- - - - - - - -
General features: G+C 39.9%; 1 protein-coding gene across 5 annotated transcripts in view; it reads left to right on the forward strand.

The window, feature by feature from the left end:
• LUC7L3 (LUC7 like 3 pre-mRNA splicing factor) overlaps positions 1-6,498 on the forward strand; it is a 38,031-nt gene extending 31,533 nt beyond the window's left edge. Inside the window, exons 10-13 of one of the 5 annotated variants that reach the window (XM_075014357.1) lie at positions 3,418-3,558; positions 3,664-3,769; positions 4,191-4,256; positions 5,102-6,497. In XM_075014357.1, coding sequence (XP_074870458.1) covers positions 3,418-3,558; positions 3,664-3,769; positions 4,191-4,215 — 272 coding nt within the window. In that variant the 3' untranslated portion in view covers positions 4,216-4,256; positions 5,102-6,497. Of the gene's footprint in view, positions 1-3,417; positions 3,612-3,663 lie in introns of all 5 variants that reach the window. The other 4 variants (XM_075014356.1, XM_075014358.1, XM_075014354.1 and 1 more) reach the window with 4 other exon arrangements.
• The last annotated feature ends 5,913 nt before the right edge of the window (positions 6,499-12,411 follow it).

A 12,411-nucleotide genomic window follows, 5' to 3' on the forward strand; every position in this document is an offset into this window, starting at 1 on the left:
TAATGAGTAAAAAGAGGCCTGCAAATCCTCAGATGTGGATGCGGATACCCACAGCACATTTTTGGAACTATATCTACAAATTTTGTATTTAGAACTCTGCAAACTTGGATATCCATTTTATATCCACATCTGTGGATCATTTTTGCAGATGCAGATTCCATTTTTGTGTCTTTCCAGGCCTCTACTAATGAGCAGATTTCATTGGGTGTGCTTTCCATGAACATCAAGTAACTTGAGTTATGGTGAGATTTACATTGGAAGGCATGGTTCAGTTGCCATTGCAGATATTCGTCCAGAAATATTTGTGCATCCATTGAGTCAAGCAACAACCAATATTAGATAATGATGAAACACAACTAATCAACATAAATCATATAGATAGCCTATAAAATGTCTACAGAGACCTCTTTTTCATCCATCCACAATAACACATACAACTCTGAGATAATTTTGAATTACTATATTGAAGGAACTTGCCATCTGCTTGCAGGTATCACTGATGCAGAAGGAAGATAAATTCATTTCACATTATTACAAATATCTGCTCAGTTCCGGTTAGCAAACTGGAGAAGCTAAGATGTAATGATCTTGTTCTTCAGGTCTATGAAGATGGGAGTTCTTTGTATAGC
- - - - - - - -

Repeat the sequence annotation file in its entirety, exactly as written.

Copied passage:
General features: G+C 39.9%; 1 protein-coding gene across 5 annotated transcripts in view; it reads left to right on the forward strand.

The window, feature by feature from the left end:
• LUC7L3 (LUC7 like 3 pre-mRNA splicing factor) overlaps positions 1-6,498 on the forward strand; it is a 38,031-nt gene extending 31,533 nt beyond the window's left edge. Inside the window, exons 10-13 of one of the 5 annotated variants that reach the window (XM_075014357.1) lie at positions 3,418-3,558; positions 3,664-3,769; positions 4,191-4,256; positions 5,102-6,497. In XM_075014357.1, coding sequence (XP_074870458.1) covers positions 3,418-3,558; positions 3,664-3,769; positions 4,191-4,215 — 272 coding nt within the window. In that variant the 3' untranslated portion in view covers positions 4,216-4,256; positions 5,102-6,497. Of the gene's footprint in view, positions 1-3,417; positions 3,612-3,663 lie in introns of all 5 variants that reach the window. The other 4 variants (XM_075014356.1, XM_075014358.1, XM_075014354.1 and 1 more) reach the window with 4 other exon arrangements.
• The last annotated feature ends 5,913 nt before the right edge of the window (positions 6,499-12,411 follow it).

A 12,411-nucleotide genomic window follows, 5' to 3' on the forward strand; every position in this document is an offset into this window, starting at 1 on the left:
TAATGAGTAAAAAGAGGCCTGCAAATCCTCAGATGTGGATGCGGATACCCACAGCACATTTTTGGAACTATATCTACAAATTTTGTATTTAGAACTCTGCAAACTTGGATATCCATTTTATATCCACATCTGTGGATCATTTTTGCAGATGCAGATTCCATTTTTGTGTCTTTCCAGGCCTCTACTAATGAGCAGATTTCATTGGGTGTGCTTTCCATGAACATCAAGTAACTTGAGTTATGGTGAGATTTACATTGGAAGGCATGGTTCAGTTGCCATTGCAGATATTCGTCCAGAAATATTTGTGCATCCATTGAGTCAAGCAACAACCAATATTAGATAATGATGAAACACAACTAATCAACATAAATCATATAGATAGCCTATAAAATGTCTACAGAGACCTCTTTTTCATCCATCCACAATAACACATACAACTCTGAGATAATTTTGAATTACTATATTGAAGGAACTTGCCATCTGCTTGCAGGTATCACTGATGCAGAAGGAAGATAAATTCATTTCACATTATTACAAATATCTGCTCAGTTCCGGTTAGCAAACTGGAGAAGCTAAGATGTAATGATCTTGTTCTTCAGGTCTATGAAGATGGGAGTTCTTTGTATAGC